Elizabeth Vargas:

    It does feel like whack-a-mole though.

    Ed Ternan:

    It is whack-a-mole. And this is why we focus so much on educating kids and reducing demand, because dealers will always pivot and cartels will always pivot. And the DEA will say, “We only stop about 10% of the drugs that come into this country. And it’s whack-a-mole, and they change tactics. And we’re doing the best we can.” And most of the time, when a social media company makes the same statement: “We’re doing the best we can, it’s whack-a-mole, they change their tactics all the time. This is really complicated.” When the DEA says it, the public goes, thank you for your service. How can we support you? When the social media tech companies do it, the public goes, you should be out of business. You’re not doing enough. I’d like to see the hyperbole and the finger pointing settle down a little bit, and people sitting around the table and rolling up their sleeves and sharpening their pencils together to address this problem.

    I wonder, Elizabeth, if the country isn’t finally fed up. I wonder if the cartels haven’t finally overplayed their hand with this tactic of working really hard to produce realistic looking counterfeit medicines and sell them to minors in America. It could be that that’s the last straw, and it’s time for us finally to come together and address that problem. And I will tell you one last thing, because I want to make sure we get this in. A lot of parent groups have been working for a lot long time to raise awareness. And 2022 is going to be a watershed movement for that effort. A watershed moment for that movement and that effort. And one of the things that we are doing is in May, we’re involved with the group that’s going to put on a national fentanyl awareness day on the 10th of May, which is right at the front end of mental health month.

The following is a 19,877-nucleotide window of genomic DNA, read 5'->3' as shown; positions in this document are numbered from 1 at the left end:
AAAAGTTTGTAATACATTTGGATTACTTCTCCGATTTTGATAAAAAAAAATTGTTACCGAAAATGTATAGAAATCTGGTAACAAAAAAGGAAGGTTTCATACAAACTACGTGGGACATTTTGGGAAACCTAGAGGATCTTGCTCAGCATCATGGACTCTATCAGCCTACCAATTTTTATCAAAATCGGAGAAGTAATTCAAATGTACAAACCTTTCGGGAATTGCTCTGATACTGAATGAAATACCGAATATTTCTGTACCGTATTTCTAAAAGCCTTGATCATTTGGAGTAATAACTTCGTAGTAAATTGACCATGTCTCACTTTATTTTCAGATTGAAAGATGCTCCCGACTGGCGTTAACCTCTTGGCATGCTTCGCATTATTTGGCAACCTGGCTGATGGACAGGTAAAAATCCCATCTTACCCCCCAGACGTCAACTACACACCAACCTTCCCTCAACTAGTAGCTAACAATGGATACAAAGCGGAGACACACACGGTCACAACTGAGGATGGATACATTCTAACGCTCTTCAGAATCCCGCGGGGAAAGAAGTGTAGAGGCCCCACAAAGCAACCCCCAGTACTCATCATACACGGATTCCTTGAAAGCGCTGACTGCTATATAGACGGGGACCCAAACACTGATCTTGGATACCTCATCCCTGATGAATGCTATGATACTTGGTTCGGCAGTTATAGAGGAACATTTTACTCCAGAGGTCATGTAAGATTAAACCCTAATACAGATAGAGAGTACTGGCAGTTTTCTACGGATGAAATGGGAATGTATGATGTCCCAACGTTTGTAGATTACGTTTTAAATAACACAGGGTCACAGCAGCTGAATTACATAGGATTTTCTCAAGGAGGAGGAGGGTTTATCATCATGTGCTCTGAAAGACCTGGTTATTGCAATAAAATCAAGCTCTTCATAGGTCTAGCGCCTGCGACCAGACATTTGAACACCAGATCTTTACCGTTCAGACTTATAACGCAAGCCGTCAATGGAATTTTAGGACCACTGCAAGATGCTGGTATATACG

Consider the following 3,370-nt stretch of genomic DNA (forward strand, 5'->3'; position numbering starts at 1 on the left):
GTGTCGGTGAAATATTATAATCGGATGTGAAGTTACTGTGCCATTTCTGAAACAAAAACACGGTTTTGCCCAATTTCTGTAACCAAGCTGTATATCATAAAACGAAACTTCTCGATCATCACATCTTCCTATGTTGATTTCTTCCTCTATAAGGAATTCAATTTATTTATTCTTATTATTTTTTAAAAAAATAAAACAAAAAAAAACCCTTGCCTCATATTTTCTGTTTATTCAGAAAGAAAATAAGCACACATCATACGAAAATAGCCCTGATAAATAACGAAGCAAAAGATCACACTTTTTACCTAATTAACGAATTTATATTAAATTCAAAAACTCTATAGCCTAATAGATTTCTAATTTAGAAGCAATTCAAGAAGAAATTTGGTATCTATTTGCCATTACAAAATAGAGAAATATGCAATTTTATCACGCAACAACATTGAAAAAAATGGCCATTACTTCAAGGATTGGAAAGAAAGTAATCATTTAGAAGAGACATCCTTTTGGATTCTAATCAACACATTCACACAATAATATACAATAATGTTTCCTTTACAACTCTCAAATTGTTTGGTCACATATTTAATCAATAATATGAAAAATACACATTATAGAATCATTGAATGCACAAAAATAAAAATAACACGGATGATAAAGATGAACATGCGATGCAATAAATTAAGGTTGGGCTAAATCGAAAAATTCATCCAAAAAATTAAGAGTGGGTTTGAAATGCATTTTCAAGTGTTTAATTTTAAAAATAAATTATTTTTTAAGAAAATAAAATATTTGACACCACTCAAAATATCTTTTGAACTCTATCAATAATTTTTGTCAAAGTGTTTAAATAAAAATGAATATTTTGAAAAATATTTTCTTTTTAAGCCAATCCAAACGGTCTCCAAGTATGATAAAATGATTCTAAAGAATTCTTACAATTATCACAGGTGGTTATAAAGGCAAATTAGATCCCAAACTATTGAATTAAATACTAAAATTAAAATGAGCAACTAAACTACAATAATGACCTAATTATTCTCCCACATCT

And this is going to be big. We have a very big name, corporate sponsors. We have an advisory council with very powerful high-profile experts on it. And these people are all coming together to really ring the bell loudly on a national stage that it’s time to get serious about this issue, and make sure everyone knows that it’s going on.

    Elizabeth Vargas:

    Right. Right. Well, thank you so much. Your nonprofit, Song for Charlie, established in your son’s name has done amazing work on this. And it is so important to get this word out to everyone about the dangers of these pills. It’s just incredible. As we leave, I just would like to hear, tell me about your son. What was he like?

    Mary Ternan:

    This always happens. Charlie was a great guy. Everybody loved to be around Charlie. He was known as the glue. He’d bring all different groups of friends together and then they’d all be friends. He was smart. He was kind. He was thoughtful. He was funny. He had a belly laugh. Yeah. He was just a great guy. He was just a great guy. We miss him terribly.

    Ed Ternan:

    Our whole family does.

    Mary Ternan:

    Yeah.

    Ed Ternan:

    And we say a lot to the people we come in contact with that, this is just such a disaster. We say, you really do not want this to happen to you. We’re almost two years out from Charlie’s death, and it’s still difficult to talk about it. What we’re trying to do, Elizabeth, what gives us a little bit of hope, is that these deaths among young people who are being deceived by these fake pills, these are the most preventable deaths in the entire spectrum of the drug overdose crisis, because these kids are not asking for fentanyl. So if we can tell them, if they can spread the word and word starts to get out that these pills are fake, this is not what you want. The drug supply is really contaminated right now. We think we can chip away at this category of victim and change the minds and change the behaviors. And that’s what we’re trying to do. Charlie didn’t want to die. He just wanted to take the edge off on a Thursday afternoon, and this is what happened.

    Elizabeth Vargas:

    Well, Ed and Mary, there are a lot of people who I think part of them would’ve died, losing their son, and would never have been able to stand back up after being knocked down by a loss like this, and make it a cause and make it their life’s mission to prevent the tragedy from happening to other families. So thank you so much for all the work you’re doing. Thank you for being on Heart of the Matter. Mary, thank you for just showing me that handsome picture of your son.

    Mary Ternan:

    Thank you.

    Elizabeth Vargas:

    I really appreciate you being here and good luck with your work. I really hope people will listen to you as you go around the country and share your story, and share your mission. Thank you.

    Mary Ternan:

    And thank you for spreading the word as well.

    Ed Ternan:

    Thank you, Elizabeth.

    Contact us

    Please use the form below to contact us with any questions or feedback related to Heart of the Matter.



    Published

    April 2022